That’s literally what happened. My partner and I got married in New Zealand as a civil union. When it ended, I was fucking heartbroken. A few months later, though, I fell really deeply for a guy – someone I’m still with now, seven years later. It was confusing – I was heartbroken, but I was also in love. ‘First Love Song’ was me going over the first moments I had with this person. I was this forensic, moment-by-moment snapshot of how it happened. It was quite ordinary – we met somewhere and decided to hang out – but in those moments, my life changed.
Love can be so random – you can just decide to go somewhere, decide to talk to someone, and then you can’t stop talking to them. You’re in love. I had a moment one morning where I was just sitting there while he was still asleep, and it just kind of hit me. It was like, “Well, here we go again.” [Laughs] The song’s kind of cynical, in a way. That first love song … you don’t know if it’s going to be the first of many, or if it will be the only one. It’s too early to tell. It’s weird to kind of present it – “Here you are, mate. I’m gonna be writing about you a lot.” It’s this mixture of cynicism, being in love, and being resigned to fate.
This was the third time I’d been in love – some people never fall in love. Why does this keep happening to me? I just didn’t understand. I’ve never been single in my life. Why do I fall so deeply?
How do you navigate that as a songwriter? It’s one thing to say it’s a “first love song”, but you also have to take into consideration it’s your fourth album and you’ve been writing songs for over half your life at this stage.
It’s how I process my feelings. By the time I was writing ‘First Love Song’ and writing Laura Jean, I feel like I was really starting to master my craft in my own way. I really learned how to refine songs in a conscious way. I really worked on the songs and moulded it a lot more.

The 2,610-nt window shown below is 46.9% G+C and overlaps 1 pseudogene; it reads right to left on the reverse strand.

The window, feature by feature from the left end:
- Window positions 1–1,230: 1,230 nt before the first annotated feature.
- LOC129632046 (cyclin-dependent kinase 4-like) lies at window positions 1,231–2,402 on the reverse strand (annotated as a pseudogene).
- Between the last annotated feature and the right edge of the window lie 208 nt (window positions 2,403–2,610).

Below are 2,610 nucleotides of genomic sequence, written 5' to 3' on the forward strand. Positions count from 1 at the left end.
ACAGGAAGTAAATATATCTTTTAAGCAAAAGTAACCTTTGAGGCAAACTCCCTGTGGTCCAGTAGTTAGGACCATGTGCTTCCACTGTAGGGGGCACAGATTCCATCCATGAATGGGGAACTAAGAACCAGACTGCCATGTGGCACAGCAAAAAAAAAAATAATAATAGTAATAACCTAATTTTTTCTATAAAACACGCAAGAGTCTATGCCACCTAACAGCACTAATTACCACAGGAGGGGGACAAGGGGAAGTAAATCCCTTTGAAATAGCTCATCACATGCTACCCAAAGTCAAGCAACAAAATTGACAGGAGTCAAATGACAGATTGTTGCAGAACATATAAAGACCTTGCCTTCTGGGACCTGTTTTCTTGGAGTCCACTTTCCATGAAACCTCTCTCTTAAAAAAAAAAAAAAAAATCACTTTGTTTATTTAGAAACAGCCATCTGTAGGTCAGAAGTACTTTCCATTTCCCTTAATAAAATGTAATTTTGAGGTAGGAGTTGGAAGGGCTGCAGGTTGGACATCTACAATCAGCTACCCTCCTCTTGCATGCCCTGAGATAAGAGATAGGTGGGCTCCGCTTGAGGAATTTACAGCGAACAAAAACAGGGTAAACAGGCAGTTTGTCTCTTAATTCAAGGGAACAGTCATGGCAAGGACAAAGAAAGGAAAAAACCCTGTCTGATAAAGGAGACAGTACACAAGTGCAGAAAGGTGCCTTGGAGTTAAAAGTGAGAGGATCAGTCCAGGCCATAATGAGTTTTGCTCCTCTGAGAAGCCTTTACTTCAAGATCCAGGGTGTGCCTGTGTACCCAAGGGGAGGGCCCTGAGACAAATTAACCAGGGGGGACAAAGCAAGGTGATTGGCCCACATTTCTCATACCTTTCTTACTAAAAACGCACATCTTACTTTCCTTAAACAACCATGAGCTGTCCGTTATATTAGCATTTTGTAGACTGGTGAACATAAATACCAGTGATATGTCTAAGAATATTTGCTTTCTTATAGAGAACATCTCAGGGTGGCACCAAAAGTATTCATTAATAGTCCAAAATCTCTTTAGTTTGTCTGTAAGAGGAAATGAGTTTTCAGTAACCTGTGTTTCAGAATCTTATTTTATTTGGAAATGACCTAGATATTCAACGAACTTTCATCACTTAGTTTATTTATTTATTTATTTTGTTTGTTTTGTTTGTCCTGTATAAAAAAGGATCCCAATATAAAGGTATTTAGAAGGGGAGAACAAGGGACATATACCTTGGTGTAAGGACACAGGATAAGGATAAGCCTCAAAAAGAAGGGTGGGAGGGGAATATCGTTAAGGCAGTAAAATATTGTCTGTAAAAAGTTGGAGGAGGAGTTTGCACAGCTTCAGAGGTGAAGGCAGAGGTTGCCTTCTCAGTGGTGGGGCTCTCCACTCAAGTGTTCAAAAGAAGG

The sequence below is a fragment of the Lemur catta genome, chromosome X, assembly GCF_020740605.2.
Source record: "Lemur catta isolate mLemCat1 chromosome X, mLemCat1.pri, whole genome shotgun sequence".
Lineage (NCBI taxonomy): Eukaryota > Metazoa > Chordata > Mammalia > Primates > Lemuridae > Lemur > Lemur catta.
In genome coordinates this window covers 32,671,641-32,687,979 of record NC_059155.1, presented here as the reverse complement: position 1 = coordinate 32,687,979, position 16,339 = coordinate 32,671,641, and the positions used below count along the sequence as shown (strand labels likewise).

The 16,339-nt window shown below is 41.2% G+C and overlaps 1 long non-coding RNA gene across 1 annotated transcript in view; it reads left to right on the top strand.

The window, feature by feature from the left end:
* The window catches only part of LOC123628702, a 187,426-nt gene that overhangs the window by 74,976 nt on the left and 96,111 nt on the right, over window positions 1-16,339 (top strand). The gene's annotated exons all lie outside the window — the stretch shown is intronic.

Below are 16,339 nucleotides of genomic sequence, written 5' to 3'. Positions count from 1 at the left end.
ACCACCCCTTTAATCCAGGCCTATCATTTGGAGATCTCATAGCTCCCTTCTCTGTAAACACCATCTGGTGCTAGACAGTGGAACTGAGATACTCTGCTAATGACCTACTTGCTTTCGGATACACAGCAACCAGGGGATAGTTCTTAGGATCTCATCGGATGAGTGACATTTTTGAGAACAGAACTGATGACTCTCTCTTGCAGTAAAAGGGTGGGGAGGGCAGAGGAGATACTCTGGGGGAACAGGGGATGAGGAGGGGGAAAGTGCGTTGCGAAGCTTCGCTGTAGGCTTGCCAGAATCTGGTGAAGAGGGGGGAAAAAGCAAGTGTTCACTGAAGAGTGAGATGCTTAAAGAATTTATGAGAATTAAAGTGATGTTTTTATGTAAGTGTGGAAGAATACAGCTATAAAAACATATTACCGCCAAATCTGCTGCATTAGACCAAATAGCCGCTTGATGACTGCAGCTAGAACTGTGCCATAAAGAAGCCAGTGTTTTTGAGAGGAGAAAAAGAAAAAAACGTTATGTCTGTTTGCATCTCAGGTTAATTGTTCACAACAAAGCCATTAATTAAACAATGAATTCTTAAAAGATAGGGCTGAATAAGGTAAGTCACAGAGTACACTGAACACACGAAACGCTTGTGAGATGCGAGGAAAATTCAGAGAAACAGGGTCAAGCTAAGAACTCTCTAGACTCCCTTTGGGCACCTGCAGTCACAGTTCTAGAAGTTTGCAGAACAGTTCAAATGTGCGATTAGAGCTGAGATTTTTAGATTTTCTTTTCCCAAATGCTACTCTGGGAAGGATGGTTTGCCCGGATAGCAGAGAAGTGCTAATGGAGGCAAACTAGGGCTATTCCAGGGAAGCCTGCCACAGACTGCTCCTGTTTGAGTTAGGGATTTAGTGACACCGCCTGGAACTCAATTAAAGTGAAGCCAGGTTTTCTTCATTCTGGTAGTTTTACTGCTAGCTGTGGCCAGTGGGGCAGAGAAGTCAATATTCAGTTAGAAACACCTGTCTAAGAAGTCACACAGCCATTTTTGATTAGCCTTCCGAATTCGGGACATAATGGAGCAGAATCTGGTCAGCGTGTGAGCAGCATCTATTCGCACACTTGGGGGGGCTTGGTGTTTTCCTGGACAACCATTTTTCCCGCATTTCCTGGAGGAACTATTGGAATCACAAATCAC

Because I started writing songs at about 15, I used songwriting to alleviate myself, to get perspective. I turned something boring and sad into something beautiful and transcendent. That’s been my goal ever since – to try and give these feelings shape so we can all share them and realise we all have them. They’re so everyday, but they’re also, in a way … they’re everything. [Laughs] I find the term extraordinary really fitting for that sort of thing. It’s ordinary, but it’s deep and it’s magical. That’s what I’m inspired by.
It’s safe to say this song is unlike anything you’ve done in the past…
Someone told me it was unrecognisable to the point where they genuinely wondered if there was another artist out there that also had the name Laura Jean. [laughs]
Did it seem like a more natural progression internally?
What’s funny is that the whole album was still written in the same old folky way I’ve always done. What happened was in 2016, my friend Simon gave me a keyboard for my birthday. He found it on the street, and he told me he could use it if I wanted to write songs on the piano and work out parts on it. It wasn’t a great keyboard, but it was workable.
I started playing with it, and the first thing I learned on it was a cover of
When I got home, I started to explore the sounds on the keyboards more. They were evoking all of these different things in me – nostalgia, spontaneity, teenage romance. That’s all it took – off I went. All I did was follow what the songs needed.
So ‘Girls On The TV’ started out as a solo keyboard song?
The same as every other song on the record. With that song, I didn’t know what direction we were going to take it for the album. John [Lee, producer] and I were stumped. We recorded it the way that I’d been playing it – just by myself on the keyboard – but we didn’t know how or if it would work like that. I left it with John, who ended up just getting stoned by himself for a couple of days and adding all this guitar and bass to it. I didn’t expect it – I thought it was going to be more of a ’90s R&B song, but it ended up sounding more like